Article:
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Entrepreneur Middle East's Achieving Women 2019: Anousheh Ansari, CEO, XPRIZE Foundation Ansari's journey to space in 2006 has led her to being immortalized in history, with the Iranian American entrepreneur also forever going to be remembered as the first Muslim woman in the world to travel to space.

By Aby Sam Thomas Edited by Tamara Pupic

You're reading Entrepreneur Middle East, an international franchise of Entrepreneur Media.


The world as we know it has recorded only 563 people as having been to space so far, and that fact alone is enough to understand my excitement at coming face to face with XPRIZE Foundation CEO Anousheh Ansari -the world's first female private space explorer- at the Abundance 360 (A360) Summit in Dubai earlier this year. Ansari's journey to space in 2006 has led her to being immortalized in history, with the Iranian American entrepreneur also forever going to be remembered as the first Muslim woman in the world to travel to space. "Going to space was a dream of mine since I was very, very young," Ansari said, as she recounted how she managed to realize this notable achievement.

"I always imagined, as a young girl in Iran, that perhaps I would create something, sort of invent something so amazing that, you know, NASA would have to take me to space." Now, her dreams and ideas about space back then (bolstered by her fascination with the Star Trek television series) may not have played a direct role in how she got aboard a Russian Soyuz rocket to spend a few days at the International Space Station- but it's certainly safe to say that they did lay the foundation of Ansari's foray into space in the long run.

Ansari has had a rather circuitous route to get to space. After migrating to the United States from Iran in 1984 at the age of 16, she went on to secure an education in electrical engineering (she remembers being one of the few women in her classes then), following which she started her career at the now-defunct American telecom firm MCI, which was where she also met her husband, Hamid.

In 1993, Ansari, along with her husband and brother-in- law Amir, founded Telecom Technologies Inc., a technology provider for telecom companies, which was acquired by Sonus Networks (a global leader in secure and intelligent cloud communications, now called Ribbon Communications) for about US$750 million in 2003. Now, through all of these years, Ansari's dreams to explore space might have taken a backseat- but they remained in her mind all the same, and it was the sale of her company that allowed her the time to revisit those ambitions.

"I always had this desire and this feeling that I need to somehow find my way back to space," she told me. "And when we sold our company, it was my first opportunity, where I went back to school, started studying astronomy again, and I started looking for how would I make this [dream] happen. And as I was searching for a solution, the universe brought me to Peter [Diamandis, founder of the XPRIZE Foundation], and the Ansari XPRIZE was launched out of it."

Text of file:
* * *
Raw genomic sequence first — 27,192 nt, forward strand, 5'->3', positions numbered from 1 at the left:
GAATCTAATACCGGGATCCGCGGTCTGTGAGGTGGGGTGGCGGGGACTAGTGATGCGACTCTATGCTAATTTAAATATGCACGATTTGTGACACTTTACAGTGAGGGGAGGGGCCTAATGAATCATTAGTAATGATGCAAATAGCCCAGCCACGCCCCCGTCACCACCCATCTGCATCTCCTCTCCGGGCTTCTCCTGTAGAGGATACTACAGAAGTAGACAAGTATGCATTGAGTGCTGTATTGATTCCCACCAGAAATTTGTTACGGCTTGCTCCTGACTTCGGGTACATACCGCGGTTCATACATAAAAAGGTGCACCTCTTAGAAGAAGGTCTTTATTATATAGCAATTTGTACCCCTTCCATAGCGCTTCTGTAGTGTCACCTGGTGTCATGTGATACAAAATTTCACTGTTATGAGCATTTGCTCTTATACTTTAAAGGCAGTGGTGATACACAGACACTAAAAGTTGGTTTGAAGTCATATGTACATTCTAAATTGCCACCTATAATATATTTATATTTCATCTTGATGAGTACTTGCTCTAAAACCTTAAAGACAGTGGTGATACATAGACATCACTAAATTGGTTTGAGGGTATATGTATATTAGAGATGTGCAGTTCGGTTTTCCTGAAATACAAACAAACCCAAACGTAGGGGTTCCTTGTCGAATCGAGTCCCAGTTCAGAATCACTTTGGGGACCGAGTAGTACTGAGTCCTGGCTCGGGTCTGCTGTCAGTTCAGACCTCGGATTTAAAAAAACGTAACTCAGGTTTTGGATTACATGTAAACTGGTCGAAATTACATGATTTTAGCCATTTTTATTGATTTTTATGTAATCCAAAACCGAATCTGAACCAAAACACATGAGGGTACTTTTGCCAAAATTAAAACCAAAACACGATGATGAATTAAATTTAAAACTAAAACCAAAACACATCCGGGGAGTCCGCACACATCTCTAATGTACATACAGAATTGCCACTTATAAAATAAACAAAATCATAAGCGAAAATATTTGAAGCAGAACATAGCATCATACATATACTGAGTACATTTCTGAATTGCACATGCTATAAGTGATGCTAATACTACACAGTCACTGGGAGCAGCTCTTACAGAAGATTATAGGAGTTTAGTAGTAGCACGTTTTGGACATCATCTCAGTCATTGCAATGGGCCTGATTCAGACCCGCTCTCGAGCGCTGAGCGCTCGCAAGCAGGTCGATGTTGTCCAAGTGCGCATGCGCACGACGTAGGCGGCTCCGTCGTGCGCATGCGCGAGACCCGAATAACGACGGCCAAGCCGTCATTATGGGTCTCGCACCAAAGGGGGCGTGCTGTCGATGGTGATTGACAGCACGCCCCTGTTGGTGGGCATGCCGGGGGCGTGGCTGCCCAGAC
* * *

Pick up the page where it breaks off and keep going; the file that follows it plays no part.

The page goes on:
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As a non-profit organization, the XPRIZE Foundation is today known for launching global competitions that aim to spur the development of technological innovations for the good of humanity. However, back when Ansari first met Diamandis, XPRIZE was in its very early days, but the two found common ground in their pursuit of moonshots- and space exploration was something they were both very keen on. At that time in the US, space travel was considered to be exclusively a government affair, and, as the XPRIZE website notes, "space exploration for the private sector was neither possible nor affordable." Ansari wanted to turn this around, of course, and it was her association with Diamandis that led to her and her family sponsoring the first competition under the XPRIZE banner, the $10million Ansari XPRIZE, which was aimed at enabling "the creation of a reliable, reusable, privately financed, manned spaceship."

In 2004, the winner of this prize ended up being a company called Mojave Aerospace Ventures, with its technology later getting licensed by legendary entrepreneur Richard Branson to establish Virgin Galactic- this competition is thus said to have essentially kickstarted the creation of the $2 billion private space industry. "What was very significant was the fact that a $10 million prize attracted a hundred million in an investment from teams across the globe," Ansari recalls. "And then an industry that was going to be worth about hundreds of billions of dollars was created out of it." Now, it was around this time that the term "space tourism" also started to get thrown about- American millionaire Dennis Tito had already made headlines in 2001 by paying private space flight company Space Adventures to fly him to (and spend time in) space.